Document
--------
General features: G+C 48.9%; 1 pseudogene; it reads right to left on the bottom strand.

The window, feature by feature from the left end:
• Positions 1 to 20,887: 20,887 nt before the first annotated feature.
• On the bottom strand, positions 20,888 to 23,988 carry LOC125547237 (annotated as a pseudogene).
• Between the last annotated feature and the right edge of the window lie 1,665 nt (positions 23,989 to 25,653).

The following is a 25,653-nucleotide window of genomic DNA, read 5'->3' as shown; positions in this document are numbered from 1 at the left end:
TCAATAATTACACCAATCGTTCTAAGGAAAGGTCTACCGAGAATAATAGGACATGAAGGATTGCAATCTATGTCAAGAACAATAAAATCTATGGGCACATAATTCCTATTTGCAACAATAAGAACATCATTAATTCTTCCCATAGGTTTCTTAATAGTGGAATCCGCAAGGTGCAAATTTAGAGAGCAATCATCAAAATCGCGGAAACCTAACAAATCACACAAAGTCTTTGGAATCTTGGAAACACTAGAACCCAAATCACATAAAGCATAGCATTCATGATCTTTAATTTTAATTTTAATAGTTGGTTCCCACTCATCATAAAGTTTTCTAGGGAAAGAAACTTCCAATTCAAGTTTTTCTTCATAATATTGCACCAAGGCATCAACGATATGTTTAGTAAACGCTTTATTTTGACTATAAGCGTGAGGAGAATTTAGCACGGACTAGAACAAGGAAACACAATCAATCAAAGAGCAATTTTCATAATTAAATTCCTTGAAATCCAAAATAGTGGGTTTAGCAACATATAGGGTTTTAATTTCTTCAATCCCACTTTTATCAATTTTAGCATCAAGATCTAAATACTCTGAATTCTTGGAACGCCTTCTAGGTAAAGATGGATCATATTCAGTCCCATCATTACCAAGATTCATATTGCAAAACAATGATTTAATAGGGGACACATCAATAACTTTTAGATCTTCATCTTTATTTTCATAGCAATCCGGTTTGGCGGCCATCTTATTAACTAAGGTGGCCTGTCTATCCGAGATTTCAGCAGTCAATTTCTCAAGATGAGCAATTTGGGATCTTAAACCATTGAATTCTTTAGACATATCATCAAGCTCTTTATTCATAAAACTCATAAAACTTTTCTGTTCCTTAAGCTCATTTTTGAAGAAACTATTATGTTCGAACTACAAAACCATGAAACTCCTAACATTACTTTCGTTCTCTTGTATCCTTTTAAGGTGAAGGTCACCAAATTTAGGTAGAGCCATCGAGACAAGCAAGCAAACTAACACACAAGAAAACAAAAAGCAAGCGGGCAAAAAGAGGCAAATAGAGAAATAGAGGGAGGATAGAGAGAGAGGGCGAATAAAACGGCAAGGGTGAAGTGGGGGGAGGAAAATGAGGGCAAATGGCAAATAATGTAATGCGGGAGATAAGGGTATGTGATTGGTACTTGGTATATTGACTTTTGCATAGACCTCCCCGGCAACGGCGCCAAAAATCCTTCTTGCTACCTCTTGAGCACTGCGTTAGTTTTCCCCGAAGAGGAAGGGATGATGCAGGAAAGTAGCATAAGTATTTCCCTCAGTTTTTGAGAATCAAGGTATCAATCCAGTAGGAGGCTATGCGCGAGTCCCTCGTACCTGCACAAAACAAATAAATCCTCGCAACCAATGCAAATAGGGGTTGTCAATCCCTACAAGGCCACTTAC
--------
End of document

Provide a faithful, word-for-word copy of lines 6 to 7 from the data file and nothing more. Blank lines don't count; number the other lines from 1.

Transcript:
The following is a 25,653-nucleotide window of genomic DNA, read 5'->3' as shown; positions in this document are numbered from 1 at the left end:
TCAATAATTACACCAATCGTTCTAAGGAAAGGTCTACCGAGAATAATAGGACATGAAGGATTGCAATCTATGTCAAGAACAATAAAATCTATGGGCACATAATTCCTATTTGCAACAATAAGAACATCATTAATTCTTCCCATAGGTTTCTTAATAGTGGAATCCGCAAGGTGCAAATTTAGAGAGCAATCATCAAAATCGCGGAAACCTAACAAATCACACAAAGTCTTTGGAATCTTGGAAACACTAGAACCCAAATCACATAAAGCATAGCATTCATGATCTTTAATTTTAATTTTAATAGTTGGTTCCCACTCATCATAAAGTTTTCTAGGGAAAGAAACTTCCAATTCAAGTTTTTCTTCATAATATTGCACCAAGGCATCAACGATATGTTTAGTAAACGCTTTATTTTGACTATAAGCGTGAGGAGAATTTAGCACGGACTAGAACAAGGAAACACAATCAATCAAAGAGCAATTTTCATAATTAAATTCCTTGAAATCCAAAATAGTGGGTTTAGCAACATATAGGGTTTTAATTTCTTCAATCCCACTTTTATCAATTTTAGCATCAAGATCTAAATACTCTGAATTCTTGGAACGCCTTCTAGGTAAAGATGGATCATATTCAGTCCCATCATTACCAAGATTCATATTGCAAAACAATGATTTAATAGGGGACACATCAATAACTTTTAGATCTTCATCTTTATTTTCATAGCAATCCGGTTTGGCGGCCATCTTATTAACTAAGGTGGCCTGTCTATCCGAGATTTCAGCAGTCAATTTCTCAAGATGAGCAATTTGGGATCTTAAACCATTGAATTCTTTAGACATATCATCAAGCTCTTTATTCATAAAACTCATAAAACTTTTCTGTTCCTTAAGCTCATTTTTGAAGAAACTATTATGTTCGAACTACAAAACCATGAAACTCCTAACATTACTTTCGTTCTCTTGTATCCTTTTAAGGTGAAGGTCACCAAATTTAGGTAGAGCCATCGAGACAAGCAAGCAAACTAACACACAAGAAAACAAAAAGCAAGCGGGCAAAAAGAGGCAAATAGAGAAATAGAGGGAGGATAGAGAGAGAGGGCGAATAAAACGGCAAGGGTGAAGTGGGGGGAGGAAAATGAGGGCAAATGGCAAATAATGTAATGCGGGAGATAAGGGTATGTGATTGGTACTTGGTATATTGACTTTTGCATAGACCTCCCCGGCAACGGCGCCAAAAATCCTTCTTGCTACCTCTTGAGCACTGCGTTAGTTTTCCCCGAAGAGGAAGGGATGATGCAGGAAAGTAGCATAAGTATTTCCCTCAGTTTTTGAGAATCAAGGTATCAATCCAGTAGGAGGCTATGCGCGAGTCCCTCGTACCTGCACAAAACAAATAAATCCTCGCAACCAATGCAAATAGGGGTTGTCAATCCCTACAAGGCCACTTAC